FDA welcomes Scottish Government commitment to independent complaints process
The FDA has welcomed the Scottish Government's commitment to establishing an independent process for complaints about the behaviour of ministers and former ministers.
Responding to the Scottish Government’s announcement regarding its handling of harassment complaints, FDA National Officer for Scotland Allan Sampson pointed out that the FDA had been campaigning for this for years:
“The commitment to an independent process is a significant and historic step forward, as the Scottish Government is the first government to commit to implementing an independent process for complaints against ministers. The FDA has been at the forefront of this campaign, including giving evidence to the Parliamentary Inquiry last year, and we have consistently argued that an independent process, free from political interference is the only effective and workable solution."
As reported in the Herald and Civil Service World, Sampson described the announcement as "a victory for all those working in Scottish Government, particularly those who have spoken out and fought to make it a better place to work even at the expense of their own careers".
He also took the opportunity to pay tribute to the FDA's Scottish Government branch, who he said “have had the courage to keep calling for an independent process even throughout the extremely fraught and frenzied political atmosphere of the last few years".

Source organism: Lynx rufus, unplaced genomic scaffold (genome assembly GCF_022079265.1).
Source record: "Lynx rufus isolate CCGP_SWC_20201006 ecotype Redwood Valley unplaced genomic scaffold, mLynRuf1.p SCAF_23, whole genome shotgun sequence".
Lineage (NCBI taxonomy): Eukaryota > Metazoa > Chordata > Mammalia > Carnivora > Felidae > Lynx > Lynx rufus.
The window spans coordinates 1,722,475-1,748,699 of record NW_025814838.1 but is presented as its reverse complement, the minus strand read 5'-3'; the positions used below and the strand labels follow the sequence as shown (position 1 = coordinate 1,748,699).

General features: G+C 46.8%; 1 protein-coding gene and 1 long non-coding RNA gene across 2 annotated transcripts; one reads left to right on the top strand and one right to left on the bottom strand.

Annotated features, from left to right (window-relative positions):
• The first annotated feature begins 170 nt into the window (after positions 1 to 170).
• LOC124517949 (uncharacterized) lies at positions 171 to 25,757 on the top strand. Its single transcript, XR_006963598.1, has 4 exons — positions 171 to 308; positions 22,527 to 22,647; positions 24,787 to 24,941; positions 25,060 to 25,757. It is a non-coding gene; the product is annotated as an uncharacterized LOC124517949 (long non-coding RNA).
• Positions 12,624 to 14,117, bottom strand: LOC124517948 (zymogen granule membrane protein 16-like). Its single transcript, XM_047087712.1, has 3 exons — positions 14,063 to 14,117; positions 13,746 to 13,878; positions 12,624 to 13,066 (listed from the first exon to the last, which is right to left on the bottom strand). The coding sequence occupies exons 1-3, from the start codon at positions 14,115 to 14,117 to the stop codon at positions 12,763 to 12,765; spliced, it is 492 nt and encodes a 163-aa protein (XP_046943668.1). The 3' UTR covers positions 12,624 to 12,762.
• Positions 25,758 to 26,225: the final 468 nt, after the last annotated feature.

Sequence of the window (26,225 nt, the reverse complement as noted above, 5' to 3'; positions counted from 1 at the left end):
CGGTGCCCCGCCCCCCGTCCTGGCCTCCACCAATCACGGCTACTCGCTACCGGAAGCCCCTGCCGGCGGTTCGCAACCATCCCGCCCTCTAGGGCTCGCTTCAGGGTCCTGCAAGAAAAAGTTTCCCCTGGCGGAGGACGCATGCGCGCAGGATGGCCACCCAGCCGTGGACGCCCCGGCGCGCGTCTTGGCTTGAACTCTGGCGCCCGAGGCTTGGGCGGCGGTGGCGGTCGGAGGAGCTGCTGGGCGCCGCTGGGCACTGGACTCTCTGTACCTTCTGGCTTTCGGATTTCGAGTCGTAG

In an interview with BBC Radio Scotland's Good Morning Scotland, FDA General Secretary Dave Penman also remarked that the commitment would help to address the cultural issues within Scottish Government around how ministers interact with civil servants and to move beyond the issues of the last few years: “This is about a critical working relationship between ministers and civil servants, that’s how you get good government.”
Allan Sampson also highlighted that, while the FDA looked forward to working with the Scottish Government on this, it was vital that the government recognised the hurt and loss of trust that had occurred. He said, "this not only applies to those who have spoken out at a considerable personal cost, but also those who have not felt able to raise their complaint and instead have suffered in silence.
"The announcement is a significant step forward to repairing that trust but Scottish Government need to realise how let down staff have felt, and must make the implementation of the process their number one priority. It is a fundamental right that everyone should be treated with dignity and respect at work."
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